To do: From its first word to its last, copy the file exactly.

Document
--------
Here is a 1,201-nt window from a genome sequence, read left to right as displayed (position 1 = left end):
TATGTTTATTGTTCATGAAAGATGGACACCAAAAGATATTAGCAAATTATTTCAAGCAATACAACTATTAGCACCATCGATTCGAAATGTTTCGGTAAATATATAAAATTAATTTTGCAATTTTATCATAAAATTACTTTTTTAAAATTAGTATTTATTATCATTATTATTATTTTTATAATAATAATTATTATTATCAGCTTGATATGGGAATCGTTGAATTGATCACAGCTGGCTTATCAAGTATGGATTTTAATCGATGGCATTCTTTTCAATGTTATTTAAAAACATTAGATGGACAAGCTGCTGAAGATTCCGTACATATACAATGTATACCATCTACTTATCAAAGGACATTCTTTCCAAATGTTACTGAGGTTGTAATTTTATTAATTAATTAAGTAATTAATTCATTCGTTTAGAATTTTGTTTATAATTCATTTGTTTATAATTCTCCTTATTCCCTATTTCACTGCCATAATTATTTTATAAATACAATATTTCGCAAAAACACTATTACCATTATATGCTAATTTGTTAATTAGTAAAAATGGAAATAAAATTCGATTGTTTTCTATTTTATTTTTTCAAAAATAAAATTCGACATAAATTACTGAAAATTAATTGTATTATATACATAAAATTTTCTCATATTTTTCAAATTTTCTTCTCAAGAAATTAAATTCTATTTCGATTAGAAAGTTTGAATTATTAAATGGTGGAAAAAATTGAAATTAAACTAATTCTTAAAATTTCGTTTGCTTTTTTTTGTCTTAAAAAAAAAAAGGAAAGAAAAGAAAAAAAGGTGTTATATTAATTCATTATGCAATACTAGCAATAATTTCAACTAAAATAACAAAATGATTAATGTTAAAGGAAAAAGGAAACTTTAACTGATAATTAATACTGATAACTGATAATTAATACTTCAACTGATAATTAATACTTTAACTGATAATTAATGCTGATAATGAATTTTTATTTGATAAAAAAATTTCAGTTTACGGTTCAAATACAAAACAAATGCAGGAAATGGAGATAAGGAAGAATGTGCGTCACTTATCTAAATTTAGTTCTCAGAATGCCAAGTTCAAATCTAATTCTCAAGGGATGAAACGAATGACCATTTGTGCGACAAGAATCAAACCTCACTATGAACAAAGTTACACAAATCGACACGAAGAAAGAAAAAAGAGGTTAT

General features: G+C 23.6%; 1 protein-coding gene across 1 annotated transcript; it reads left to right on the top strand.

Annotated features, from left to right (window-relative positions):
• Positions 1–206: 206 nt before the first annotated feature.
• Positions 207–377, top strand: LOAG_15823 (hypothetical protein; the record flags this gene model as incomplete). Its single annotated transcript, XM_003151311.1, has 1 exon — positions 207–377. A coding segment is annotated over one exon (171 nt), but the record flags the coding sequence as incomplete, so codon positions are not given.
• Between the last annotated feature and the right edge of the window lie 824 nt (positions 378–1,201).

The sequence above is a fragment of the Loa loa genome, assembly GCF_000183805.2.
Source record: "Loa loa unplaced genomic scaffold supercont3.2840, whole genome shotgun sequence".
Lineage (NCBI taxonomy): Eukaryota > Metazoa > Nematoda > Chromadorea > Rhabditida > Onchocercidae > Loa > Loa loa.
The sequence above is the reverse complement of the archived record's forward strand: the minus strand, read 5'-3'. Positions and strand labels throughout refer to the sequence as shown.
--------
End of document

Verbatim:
Here is a 1,201-nt window from a genome sequence, read left to right as displayed (position 1 = left end):
TATGTTTATTGTTCATGAAAGATGGACACCAAAAGATATTAGCAAATTATTTCAAGCAATACAACTATTAGCACCATCGATTCGAAATGTTTCGGTAAATATATAAAATTAATTTTGCAATTTTATCATAAAATTACTTTTTTAAAATTAGTATTTATTATCATTATTATTATTTTTATAATAATAATTATTATTATCAGCTTGATATGGGAATCGTTGAATTGATCACAGCTGGCTTATCAAGTATGGATTTTAATCGATGGCATTCTTTTCAATGTTATTTAAAAACATTAGATGGACAAGCTGCTGAAGATTCCGTACATATACAATGTATACCATCTACTTATCAAAGGACATTCTTTCCAAATGTTACTGAGGTTGTAATTTTATTAATTAATTAAGTAATTAATTCATTCGTTTAGAATTTTGTTTATAATTCATTTGTTTATAATTCTCCTTATTCCCTATTTCACTGCCATAATTATTTTATAAATACAATATTTCGCAAAAACACTATTACCATTATATGCTAATTTGTTAATTAGTAAAAATGGAAATAAAATTCGATTGTTTTCTATTTTATTTTTTCAAAAATAAAATTCGACATAAATTACTGAAAATTAATTGTATTATATACATAAAATTTTCTCATATTTTTCAAATTTTCTTCTCAAGAAATTAAATTCTATTTCGATTAGAAAGTTTGAATTATTAAATGGTGGAAAAAATTGAAATTAAACTAATTCTTAAAATTTCGTTTGCTTTTTTTTGTCTTAAAAAAAAAAAGGAAAGAAAAGAAAAAAAGGTGTTATATTAATTCATTATGCAATACTAGCAATAATTTCAACTAAAATAACAAAATGATTAATGTTAAAGGAAAAAGGAAACTTTAACTGATAATTAATACTGATAACTGATAATTAATACTTCAACTGATAATTAATACTTTAACTGATAATTAATGCTGATAATGAATTTTTATTTGATAAAAAAATTTCAGTTTACGGTTCAAATACAAAACAAATGCAGGAAATGGAGATAAGGAAGAATGTGCGTCACTTATCTAAATTTAGTTCTCAGAATGCCAAGTTCAAATCTAATTCTCAAGGGATGAAACGAATGACCATTTGTGCGACAAGAATCAAACCTCACTATGAACAAAGTTACACAAATCGACACGAAGAAAGAAAAAAGAGGTTAT

General features: G+C 23.6%; 1 protein-coding gene across 1 annotated transcript; it reads left to right on the top strand.

Annotated features, from left to right (window-relative positions):
• Positions 1–206: 206 nt before the first annotated feature.
• Positions 207–377, top strand: LOAG_15823 (hypothetical protein; the record flags this gene model as incomplete). Its single annotated transcript, XM_003151311.1, has 1 exon — positions 207–377. A coding segment is annotated over one exon (171 nt), but the record flags the coding sequence as incomplete, so codon positions are not given.
• Between the last annotated feature and the right edge of the window lie 824 nt (positions 378–1,201).

The sequence above is a fragment of the Loa loa genome, assembly GCF_000183805.2.
Source record: "Loa loa unplaced genomic scaffold supercont3.2840, whole genome shotgun sequence".
Lineage (NCBI taxonomy): Eukaryota > Metazoa > Nematoda > Chromadorea > Rhabditida > Onchocercidae > Loa > Loa loa.
The sequence above is the reverse complement of the archived record's forward strand: the minus strand, read 5'-3'. Positions and strand labels throughout refer to the sequence as shown.